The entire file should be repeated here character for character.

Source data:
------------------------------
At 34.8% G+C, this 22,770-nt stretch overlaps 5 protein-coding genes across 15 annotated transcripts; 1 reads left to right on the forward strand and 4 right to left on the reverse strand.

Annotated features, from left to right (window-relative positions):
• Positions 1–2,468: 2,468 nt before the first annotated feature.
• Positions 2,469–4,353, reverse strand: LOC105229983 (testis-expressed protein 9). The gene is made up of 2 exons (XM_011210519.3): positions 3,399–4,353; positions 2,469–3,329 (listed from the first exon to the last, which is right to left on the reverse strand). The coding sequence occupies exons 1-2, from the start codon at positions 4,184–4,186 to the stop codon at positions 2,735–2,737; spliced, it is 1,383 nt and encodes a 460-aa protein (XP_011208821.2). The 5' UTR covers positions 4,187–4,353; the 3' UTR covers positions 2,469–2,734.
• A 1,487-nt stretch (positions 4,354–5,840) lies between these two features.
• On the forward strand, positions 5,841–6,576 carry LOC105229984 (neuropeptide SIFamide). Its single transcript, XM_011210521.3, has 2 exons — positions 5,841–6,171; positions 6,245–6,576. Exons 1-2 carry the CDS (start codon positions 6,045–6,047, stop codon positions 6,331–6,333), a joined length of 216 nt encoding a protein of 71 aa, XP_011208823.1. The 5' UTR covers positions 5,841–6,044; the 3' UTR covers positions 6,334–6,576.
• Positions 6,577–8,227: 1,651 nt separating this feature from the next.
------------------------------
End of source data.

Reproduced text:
At 34.8% G+C, this 22,770-nt stretch overlaps 5 protein-coding genes across 15 annotated transcripts; 1 reads left to right on the forward strand and 4 right to left on the reverse strand.

Annotated features, from left to right (window-relative positions):
• Positions 1–2,468: 2,468 nt before the first annotated feature.
• Positions 2,469–4,353, reverse strand: LOC105229983 (testis-expressed protein 9). The gene is made up of 2 exons (XM_011210519.3): positions 3,399–4,353; positions 2,469–3,329 (listed from the first exon to the last, which is right to left on the reverse strand). The coding sequence occupies exons 1-2, from the start codon at positions 4,184–4,186 to the stop codon at positions 2,735–2,737; spliced, it is 1,383 nt and encodes a 460-aa protein (XP_011208821.2). The 5' UTR covers positions 4,187–4,353; the 3' UTR covers positions 2,469–2,734.
• A 1,487-nt stretch (positions 4,354–5,840) lies between these two features.
• On the forward strand, positions 5,841–6,576 carry LOC105229984 (neuropeptide SIFamide). Its single transcript, XM_011210521.3, has 2 exons — positions 5,841–6,171; positions 6,245–6,576. Exons 1-2 carry the CDS (start codon positions 6,045–6,047, stop codon positions 6,331–6,333), a joined length of 216 nt encoding a protein of 71 aa, XP_011208823.1. The 5' UTR covers positions 5,841–6,044; the 3' UTR covers positions 6,334–6,576.
• Positions 6,577–8,227: 1,651 nt separating this feature from the next.